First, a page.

On the one hand, that was great because it was incredibly convenient. For nearly all of it I commuted home at night, which meant I was able to still attend an evening orchestra rehearsal, I could check in with the kids in person, and sleep in my own bed. On the other hand, driving back and forth to Chicago every day was exhausting, and there is something to packing up and leaving town and not being distracted by your normal everyday life while trying to immerse yourself in another experience. Overall, though, it was great to have the workshop so comparatively close.
The workshop was held at the Chicago School of Violin Making. I have several friends who got their training there, and my own teacher taught at CSVM for years before moving to Wisconsin which is where he took me on as a student. I enjoyed having a chance to work in that space for a week and get a feel for what that environment is like.
The workshop was led again by Joe Robson, who is a varnish maker, and luthiers Marilyn Wallin and Todd Goldenburg. The dozen or so of us in attendance spanned the range from people oil varnishing for the first time to accomplished builders. It was a really pleasant and interesting group.
For people who may not understand the complexity of violin varnish, you should know it's generally considered half the process of building a violin. I get asked once in a while why we even need varnish on a violin, and there are several reasons, not the least of which is for protection. Violins are objects that are handled regularly, and the amount of damage the oil and dirt from our hands can cause is extensive. Varnish helps protect the wood from injury. Varnish on a violin has a great impact on its sound. Violins set up "in the white" (meaning without varnish yet) invariably sound more "screamy" to me, less settled, slightly hollow and less focused.
All of these are important elements of varnishing a violin, but I would say the goals of the workshop were centered on beauty. Varnishing a violin simply makes it beautiful, and there is a huge range of ways to pursue that goal. Application technique is everything, along with developing your eye and learning to understand the materials. It takes a lot of practice, and a lot like playing a violin, even as we improve we will never get as good as we'd like to be.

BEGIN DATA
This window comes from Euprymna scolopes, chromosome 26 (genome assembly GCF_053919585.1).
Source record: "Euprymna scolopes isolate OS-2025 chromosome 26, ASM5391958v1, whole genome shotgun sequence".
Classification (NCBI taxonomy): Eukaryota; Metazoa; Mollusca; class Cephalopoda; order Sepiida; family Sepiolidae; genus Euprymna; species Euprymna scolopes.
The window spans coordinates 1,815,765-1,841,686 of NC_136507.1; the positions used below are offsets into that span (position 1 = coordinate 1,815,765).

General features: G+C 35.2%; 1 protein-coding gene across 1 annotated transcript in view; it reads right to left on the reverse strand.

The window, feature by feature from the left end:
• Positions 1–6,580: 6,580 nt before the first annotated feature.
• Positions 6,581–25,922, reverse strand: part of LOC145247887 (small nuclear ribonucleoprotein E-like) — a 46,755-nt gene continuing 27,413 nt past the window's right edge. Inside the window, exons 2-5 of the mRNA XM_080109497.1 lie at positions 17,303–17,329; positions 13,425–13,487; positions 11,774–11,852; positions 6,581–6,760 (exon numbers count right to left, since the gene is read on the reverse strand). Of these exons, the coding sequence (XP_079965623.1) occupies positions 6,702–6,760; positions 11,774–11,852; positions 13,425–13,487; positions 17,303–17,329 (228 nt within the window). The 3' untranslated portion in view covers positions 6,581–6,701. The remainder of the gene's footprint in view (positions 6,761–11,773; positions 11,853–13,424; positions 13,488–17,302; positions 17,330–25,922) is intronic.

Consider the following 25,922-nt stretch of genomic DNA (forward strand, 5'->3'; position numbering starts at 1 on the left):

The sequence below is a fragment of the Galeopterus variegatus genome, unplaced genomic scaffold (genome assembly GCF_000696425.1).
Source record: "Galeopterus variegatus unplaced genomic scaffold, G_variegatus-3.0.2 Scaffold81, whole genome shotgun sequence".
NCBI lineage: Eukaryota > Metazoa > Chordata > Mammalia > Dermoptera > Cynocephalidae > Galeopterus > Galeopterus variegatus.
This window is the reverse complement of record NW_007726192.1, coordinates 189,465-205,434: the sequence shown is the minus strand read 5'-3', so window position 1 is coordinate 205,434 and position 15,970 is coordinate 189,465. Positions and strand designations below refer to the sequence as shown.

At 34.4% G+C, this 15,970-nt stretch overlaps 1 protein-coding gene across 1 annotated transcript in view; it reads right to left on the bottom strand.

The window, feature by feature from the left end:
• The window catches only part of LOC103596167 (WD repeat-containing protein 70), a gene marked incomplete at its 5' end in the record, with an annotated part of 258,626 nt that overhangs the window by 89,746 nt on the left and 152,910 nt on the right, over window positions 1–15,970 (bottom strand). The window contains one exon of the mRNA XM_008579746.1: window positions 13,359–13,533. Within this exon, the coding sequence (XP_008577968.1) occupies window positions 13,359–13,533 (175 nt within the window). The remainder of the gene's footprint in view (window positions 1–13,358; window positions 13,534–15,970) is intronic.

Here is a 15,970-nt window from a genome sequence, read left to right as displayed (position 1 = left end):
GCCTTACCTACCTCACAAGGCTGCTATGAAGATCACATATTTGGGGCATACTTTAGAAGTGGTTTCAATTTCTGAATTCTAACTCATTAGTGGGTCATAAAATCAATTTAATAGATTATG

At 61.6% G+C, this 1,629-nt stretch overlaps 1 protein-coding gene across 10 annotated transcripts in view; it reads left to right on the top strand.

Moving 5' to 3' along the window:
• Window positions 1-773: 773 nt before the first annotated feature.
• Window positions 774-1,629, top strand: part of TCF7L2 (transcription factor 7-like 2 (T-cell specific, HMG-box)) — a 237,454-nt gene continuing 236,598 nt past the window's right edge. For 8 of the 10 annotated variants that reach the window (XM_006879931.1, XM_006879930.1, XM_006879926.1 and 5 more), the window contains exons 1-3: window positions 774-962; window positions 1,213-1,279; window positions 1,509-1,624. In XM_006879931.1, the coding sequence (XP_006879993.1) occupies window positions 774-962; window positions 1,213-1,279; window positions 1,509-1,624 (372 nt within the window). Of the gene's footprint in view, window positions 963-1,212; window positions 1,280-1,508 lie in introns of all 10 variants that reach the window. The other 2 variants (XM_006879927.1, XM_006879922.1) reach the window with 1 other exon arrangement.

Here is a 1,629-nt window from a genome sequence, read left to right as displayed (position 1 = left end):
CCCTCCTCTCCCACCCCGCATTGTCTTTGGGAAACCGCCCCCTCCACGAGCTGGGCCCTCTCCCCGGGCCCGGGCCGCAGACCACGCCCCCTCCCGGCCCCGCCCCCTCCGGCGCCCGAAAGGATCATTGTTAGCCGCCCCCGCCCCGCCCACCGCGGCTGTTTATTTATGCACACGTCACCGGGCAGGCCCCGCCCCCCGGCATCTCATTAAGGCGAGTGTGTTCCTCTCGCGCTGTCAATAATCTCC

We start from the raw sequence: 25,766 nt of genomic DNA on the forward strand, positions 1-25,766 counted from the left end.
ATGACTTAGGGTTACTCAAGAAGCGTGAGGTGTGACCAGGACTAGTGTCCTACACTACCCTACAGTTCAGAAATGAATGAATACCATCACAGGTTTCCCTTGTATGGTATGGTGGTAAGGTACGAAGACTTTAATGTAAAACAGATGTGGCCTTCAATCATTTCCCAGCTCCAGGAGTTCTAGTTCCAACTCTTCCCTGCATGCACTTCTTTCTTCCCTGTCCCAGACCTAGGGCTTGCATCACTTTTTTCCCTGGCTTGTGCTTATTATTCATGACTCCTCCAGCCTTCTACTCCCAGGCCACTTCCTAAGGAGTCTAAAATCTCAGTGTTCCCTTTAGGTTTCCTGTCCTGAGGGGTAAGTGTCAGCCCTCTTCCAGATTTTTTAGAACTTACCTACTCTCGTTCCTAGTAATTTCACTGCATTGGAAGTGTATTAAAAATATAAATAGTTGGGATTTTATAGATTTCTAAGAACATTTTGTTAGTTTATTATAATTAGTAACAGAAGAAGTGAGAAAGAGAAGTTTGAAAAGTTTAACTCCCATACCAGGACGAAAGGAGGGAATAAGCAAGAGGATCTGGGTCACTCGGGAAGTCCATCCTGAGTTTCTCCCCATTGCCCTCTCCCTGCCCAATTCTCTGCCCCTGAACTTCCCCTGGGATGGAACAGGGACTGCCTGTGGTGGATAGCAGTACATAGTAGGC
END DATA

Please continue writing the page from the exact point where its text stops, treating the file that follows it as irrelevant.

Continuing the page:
For the workshop we were supposed to bring two instruments: One in the white, and one with the ground completed already. (More on what "ground" is in a moment.) I was ambitious and wound up bringing three violins. Two of them I purchased in the white from a supplier Joe recommended (which is what I did last time as well), and one of them was the violin I've been working on on commission. The player for that instrument liked the look in photos of the varnish on Marilyn's most recent instruments, so I wasn't going to pass up the opportunity to have her advise me in person on how to reach that color.
Ground. Ground is everything you put into the wood that becomes a part of it, and varnish is everything you put on top of that. Ground involves the underlying color you are working with, and a certain amount of sealing and preparing the wood for varnish. The mantra of the workshop boiled down to: "The illuminating power of ground is stronger than the tinting power of varnish." What that means is as much as we are distracted by color on the surface of an instrument, much of its impact is due to how well light is reflecting back to our eye from the wood beneath it. Really beautiful violins aren't just a nice color; they glow. (There are other philosophies, by the way. We were focused on Cremonese varnish. There are other regions of Italy and elsewhere where more pigmented varnishes were used which have a flatter, darker look, and those are beautiful too. Just not what most people go for.)
Here is my violin in the white:
And here is my violin after I completed the ground:
(This color is now a permanent part of the violin. You can strip varnish, but you can't strip ground.)